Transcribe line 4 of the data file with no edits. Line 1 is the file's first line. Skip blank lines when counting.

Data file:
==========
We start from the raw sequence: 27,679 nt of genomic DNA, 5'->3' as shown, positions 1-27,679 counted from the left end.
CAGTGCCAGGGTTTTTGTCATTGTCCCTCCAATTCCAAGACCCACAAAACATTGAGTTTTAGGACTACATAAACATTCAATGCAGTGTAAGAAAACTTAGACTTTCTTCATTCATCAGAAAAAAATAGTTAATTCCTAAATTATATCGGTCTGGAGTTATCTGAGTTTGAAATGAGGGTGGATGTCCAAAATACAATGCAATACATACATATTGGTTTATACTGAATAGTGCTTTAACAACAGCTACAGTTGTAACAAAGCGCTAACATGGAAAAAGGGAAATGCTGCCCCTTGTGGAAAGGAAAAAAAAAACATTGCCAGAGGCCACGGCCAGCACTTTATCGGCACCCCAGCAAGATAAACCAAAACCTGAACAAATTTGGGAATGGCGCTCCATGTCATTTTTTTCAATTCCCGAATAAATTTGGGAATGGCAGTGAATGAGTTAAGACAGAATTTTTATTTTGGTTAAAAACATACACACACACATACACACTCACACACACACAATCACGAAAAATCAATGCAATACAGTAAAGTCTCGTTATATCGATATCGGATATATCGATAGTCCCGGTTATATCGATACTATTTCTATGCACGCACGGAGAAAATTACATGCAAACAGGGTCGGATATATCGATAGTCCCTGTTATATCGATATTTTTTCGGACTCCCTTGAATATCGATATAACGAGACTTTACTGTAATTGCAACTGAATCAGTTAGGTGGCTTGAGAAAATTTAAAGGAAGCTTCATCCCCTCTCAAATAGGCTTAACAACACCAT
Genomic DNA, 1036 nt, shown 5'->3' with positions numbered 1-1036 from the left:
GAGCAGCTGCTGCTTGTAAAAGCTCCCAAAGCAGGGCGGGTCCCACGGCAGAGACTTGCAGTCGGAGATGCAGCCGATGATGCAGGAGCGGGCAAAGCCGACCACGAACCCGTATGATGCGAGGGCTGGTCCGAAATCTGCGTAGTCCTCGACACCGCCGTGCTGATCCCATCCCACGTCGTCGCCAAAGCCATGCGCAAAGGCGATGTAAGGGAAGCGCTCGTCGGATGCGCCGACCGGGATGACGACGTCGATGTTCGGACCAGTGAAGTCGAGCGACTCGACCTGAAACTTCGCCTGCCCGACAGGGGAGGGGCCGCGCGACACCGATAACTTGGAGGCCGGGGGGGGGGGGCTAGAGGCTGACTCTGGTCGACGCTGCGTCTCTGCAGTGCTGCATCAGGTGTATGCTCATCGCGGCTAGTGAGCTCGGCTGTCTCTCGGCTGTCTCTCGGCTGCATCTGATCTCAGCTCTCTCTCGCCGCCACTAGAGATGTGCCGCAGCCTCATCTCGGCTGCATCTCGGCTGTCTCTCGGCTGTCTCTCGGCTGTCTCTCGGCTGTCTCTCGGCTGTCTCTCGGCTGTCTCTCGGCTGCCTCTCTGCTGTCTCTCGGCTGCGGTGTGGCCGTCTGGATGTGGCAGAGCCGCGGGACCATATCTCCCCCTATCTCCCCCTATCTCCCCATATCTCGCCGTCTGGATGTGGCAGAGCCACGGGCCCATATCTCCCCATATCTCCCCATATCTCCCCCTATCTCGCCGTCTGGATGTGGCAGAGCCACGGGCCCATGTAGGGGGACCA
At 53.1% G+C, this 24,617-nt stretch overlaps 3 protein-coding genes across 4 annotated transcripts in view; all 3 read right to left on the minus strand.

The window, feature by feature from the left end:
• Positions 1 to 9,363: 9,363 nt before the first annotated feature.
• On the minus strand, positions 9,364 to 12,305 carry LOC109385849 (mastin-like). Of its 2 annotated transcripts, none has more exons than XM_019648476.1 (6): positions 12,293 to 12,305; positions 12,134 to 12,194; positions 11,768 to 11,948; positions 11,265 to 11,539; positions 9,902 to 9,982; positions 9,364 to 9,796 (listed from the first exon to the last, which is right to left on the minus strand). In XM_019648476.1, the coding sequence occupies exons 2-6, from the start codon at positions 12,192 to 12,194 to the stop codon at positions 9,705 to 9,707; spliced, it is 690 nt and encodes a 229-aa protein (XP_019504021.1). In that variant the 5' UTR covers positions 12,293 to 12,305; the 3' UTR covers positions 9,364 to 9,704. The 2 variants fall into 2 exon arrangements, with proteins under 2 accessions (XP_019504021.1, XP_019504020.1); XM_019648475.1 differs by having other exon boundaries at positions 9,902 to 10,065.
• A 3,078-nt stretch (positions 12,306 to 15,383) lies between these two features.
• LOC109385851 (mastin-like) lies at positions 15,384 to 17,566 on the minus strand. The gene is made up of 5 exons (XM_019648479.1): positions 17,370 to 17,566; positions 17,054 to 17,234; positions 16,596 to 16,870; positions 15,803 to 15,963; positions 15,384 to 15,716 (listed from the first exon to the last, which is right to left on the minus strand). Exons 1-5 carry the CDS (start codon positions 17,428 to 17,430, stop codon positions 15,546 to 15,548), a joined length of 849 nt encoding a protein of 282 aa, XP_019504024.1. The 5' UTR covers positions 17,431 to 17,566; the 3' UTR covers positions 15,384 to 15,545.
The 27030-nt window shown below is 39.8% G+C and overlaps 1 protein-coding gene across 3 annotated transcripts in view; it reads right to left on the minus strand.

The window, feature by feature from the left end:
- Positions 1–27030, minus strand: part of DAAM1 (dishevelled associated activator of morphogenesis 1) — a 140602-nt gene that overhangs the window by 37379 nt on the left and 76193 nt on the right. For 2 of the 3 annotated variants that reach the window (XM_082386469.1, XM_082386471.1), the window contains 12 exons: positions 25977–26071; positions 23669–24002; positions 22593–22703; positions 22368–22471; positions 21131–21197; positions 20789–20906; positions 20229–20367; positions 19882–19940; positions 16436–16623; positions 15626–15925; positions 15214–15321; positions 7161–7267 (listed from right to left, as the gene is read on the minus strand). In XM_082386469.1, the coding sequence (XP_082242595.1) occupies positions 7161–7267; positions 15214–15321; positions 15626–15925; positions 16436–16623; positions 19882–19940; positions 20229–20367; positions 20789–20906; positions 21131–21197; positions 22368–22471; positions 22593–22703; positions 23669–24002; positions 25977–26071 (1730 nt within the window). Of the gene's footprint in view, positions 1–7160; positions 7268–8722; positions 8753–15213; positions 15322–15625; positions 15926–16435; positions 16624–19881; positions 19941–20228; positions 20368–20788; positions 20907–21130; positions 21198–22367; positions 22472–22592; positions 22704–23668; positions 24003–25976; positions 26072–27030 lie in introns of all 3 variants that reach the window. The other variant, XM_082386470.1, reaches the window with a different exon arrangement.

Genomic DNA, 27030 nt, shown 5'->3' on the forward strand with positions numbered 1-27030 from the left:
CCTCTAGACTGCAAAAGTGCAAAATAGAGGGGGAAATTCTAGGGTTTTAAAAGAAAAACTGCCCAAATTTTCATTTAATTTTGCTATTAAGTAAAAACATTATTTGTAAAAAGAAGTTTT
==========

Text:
GAGCAGCTGCTGCTTGTAAAAGCTCCCAAAGCAGGGCGGGTCCCACGGCAGAGACTTGCAGTCGGAGATGCAGCCGATGATGCAGGAGCGGGCAAAGCCGACCACGAACCCGTATGATGCGAGGGCTGGTCCGAAATCTGCGTAGTCCTCGACACCGCCGTGCTGATCCCATCCCACGTCGTCGCCAAAGCCATGCGCAAAGGCGATGTAAGGGAAGCGCTCGTCGGATGCGCCGACCGGGATGACGACGTCGATGTTCGGACCAGTGAAGTCGAGCGACTCGACCTGAAACTTCGCCTGCCCGACAGGGGAGGGGCCGCGCGACACCGATAACTTGGAGGCCGGGGGGGGGGGGCTAGAGGCTGACTCTGGTCGACGCTGCGTCTCTGCAGTGCTGCATCAGGTGTATGCTCATCGCGGCTAGTGAGCTCGGCTGTCTCTCGGCTGTCTCTCGGCTGCATCTGATCTCAGCTCTCTCTCGCCGCCACTAGAGATGTGCCGCAGCCTCATCTCGGCTGCATCTCGGCTGTCTCTCGGCTGTCTCTCGGCTGTCTCTCGGCTGTCTCTCGGCTGTCTCTCGGCTGTCTCTCGGCTGCCTCTCTGCTGTCTCTCGGCTGCGGTGTGGCCGTCTGGATGTGGCAGAGCCGCGGGACCATATCTCCCCCTATCTCCCCCTATCTCCCCATATCTCGCCGTCTGGATGTGGCAGAGCCACGGGCCCATATCTCCCCATATCTCCCCATATCTCCCCCTATCTCGCCGTCTGGATGTGGCAGAGCCACGGGCCCATGTAGGGGGACCA